On March 10, 1850 St. Patrick’s Church was dedicated with elaborate ceremonies by Bishop Hughes. Contemporary newspaper accounts described it as “perhaps, the most ornamental church edifice…and the most striking specimen of the Gothic style in the State.” Its 200-foot high spire, topped with a cross, rose over the entrance to a church 130 feet long, 70 feet wide, with a ceiling 60 feet high. Light filtered through stained glass windows. The most impressive one, over the altar, depicted “the savior in the attitude of addressing the people.” In an 1852 report, Senez noted that the total cost of the church was “about $25,000,” an enormous sum in those days for a poor parish. Father Senez’s salary as pastor was $50 per month. St. Patrick’s Parish included all of Newark from Belleville to the south end of the city, west to Orange, with the exception of St. Mary’s German parish. It embraced the town of Harrison as well.
A school building was begun early in July 1851, finished by the contractor late in the fall, and occupied before the winter season of 1851-1852. In it, the parish conducted a Day and Sunday School. An Orphan Asylum for about a dozen children was established in the school dormitory in the winter of 1851-2. Beds were put in the dormitory where the pastor had four rooms fitted up for his own residence. There was ample space for the little family, which increased to 23 in 1852. The orphans were supervised by a few charitable young women who also schooled them. When four of the children were stricken with smallpox in the epidemic of 1852, Father Senez refused to allow any of the teachers to sit up nights. He did the night nursing himself. All the children recovered.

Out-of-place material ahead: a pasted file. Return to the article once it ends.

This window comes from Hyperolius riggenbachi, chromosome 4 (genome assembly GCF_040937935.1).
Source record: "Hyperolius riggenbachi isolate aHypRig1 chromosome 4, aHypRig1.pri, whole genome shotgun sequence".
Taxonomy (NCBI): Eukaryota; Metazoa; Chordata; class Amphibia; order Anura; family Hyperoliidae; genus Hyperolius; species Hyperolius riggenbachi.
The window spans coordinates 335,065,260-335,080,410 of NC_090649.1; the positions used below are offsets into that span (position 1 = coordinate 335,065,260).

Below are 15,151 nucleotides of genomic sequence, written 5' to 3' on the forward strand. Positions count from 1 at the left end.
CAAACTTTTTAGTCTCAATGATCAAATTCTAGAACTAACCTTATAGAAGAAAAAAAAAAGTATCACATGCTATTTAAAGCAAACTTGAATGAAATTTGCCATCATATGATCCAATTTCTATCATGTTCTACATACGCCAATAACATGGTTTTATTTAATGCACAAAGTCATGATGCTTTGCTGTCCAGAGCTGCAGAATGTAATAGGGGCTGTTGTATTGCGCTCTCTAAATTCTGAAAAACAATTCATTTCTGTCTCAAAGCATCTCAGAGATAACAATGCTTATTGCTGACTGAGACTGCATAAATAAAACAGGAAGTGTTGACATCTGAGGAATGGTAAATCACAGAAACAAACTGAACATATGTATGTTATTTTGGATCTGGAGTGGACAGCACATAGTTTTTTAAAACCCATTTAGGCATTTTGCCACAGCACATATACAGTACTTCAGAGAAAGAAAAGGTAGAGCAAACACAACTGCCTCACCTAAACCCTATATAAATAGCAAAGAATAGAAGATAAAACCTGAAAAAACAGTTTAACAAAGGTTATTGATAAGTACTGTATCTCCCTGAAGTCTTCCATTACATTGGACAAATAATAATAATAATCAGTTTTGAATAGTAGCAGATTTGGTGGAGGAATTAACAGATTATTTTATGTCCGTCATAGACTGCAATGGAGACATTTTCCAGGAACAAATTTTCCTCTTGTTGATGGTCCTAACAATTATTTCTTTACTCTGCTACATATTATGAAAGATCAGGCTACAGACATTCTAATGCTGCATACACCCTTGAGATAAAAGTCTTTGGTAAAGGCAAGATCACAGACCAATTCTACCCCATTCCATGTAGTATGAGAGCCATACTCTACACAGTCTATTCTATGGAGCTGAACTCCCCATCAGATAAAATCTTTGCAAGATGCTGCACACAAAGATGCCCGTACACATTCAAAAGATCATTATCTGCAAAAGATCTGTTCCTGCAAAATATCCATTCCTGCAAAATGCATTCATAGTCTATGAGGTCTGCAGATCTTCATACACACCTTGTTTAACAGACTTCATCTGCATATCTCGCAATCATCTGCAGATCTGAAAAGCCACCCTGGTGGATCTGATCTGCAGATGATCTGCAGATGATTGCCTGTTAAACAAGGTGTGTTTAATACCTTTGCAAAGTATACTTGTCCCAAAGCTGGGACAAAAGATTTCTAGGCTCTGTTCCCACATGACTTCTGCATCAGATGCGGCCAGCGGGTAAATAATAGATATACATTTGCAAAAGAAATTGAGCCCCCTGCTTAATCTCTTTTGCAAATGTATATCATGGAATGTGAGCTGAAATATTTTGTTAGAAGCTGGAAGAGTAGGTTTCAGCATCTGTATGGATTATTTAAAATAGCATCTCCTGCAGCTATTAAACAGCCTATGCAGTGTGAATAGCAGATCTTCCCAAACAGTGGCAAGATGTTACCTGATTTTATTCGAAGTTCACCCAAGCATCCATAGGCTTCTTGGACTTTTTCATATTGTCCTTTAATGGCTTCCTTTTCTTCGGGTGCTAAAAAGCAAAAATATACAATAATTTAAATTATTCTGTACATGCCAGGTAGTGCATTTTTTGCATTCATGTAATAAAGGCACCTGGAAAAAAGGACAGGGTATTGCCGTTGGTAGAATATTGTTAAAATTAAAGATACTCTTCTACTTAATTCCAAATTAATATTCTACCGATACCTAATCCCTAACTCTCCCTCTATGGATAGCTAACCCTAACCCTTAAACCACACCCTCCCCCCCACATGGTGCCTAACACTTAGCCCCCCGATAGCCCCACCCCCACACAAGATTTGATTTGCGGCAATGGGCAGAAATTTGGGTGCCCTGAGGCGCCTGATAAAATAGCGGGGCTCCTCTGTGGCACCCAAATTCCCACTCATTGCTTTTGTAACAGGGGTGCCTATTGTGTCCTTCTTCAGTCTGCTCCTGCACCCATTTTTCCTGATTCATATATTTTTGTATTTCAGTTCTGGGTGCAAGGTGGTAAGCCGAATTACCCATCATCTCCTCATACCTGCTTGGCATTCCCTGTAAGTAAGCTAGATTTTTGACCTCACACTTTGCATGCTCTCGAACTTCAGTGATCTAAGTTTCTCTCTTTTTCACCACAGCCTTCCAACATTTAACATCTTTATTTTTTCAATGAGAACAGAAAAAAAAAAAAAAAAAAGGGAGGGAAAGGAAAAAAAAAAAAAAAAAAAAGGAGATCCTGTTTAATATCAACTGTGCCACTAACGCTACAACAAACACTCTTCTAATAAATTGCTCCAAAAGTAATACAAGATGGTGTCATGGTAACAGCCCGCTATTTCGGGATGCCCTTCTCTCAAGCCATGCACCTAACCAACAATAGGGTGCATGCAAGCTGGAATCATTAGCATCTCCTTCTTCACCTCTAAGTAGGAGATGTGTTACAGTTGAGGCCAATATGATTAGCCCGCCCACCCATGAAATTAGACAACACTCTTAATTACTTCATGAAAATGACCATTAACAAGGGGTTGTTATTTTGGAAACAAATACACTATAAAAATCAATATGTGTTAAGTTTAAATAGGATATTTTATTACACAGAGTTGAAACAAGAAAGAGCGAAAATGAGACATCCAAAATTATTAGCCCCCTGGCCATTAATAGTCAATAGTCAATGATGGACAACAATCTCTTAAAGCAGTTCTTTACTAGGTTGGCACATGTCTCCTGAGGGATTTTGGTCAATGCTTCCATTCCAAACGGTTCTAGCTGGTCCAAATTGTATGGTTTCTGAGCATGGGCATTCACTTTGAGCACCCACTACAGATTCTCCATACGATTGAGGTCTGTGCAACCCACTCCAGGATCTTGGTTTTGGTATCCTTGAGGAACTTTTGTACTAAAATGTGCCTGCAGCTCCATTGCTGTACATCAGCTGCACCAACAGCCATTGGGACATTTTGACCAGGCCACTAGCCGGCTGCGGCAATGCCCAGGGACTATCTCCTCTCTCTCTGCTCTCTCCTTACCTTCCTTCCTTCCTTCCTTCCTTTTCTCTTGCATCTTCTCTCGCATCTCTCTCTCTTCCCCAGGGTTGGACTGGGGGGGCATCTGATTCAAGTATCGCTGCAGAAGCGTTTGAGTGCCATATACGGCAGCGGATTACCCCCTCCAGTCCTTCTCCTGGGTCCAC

The Irish immigrants whom St. Patrick’s served were not welcomed by many of their fellow citizens. The generous Mr. Norris, who helped Father Moran secure the property, did not represent the majority. The American Party, called the “Know-Nothings” Party, which advocated violence against Catholics and all immigrants, was strong in New Jersey. It was hailed by one Newark newspaper as “a friend of order.” In nearby Elizabethtown, Know-Nothings marched on St. Mary’s Catholic Church with the intention of destroying it. The pastor, the Rev. Isaac P. Howell, to avoid bloodshed, sent the men of the parish away and asked the women to come to the church with their children. Mrs. Mary Whelan stood in the doorway, her baby in her arms, and told the leader of the mob that he would have to kill her and her child before he could pass. Humiliated, he turned on his followers and swore he would “brain the first man” who laid a finger on Mrs. Whelan. The mob dispersed.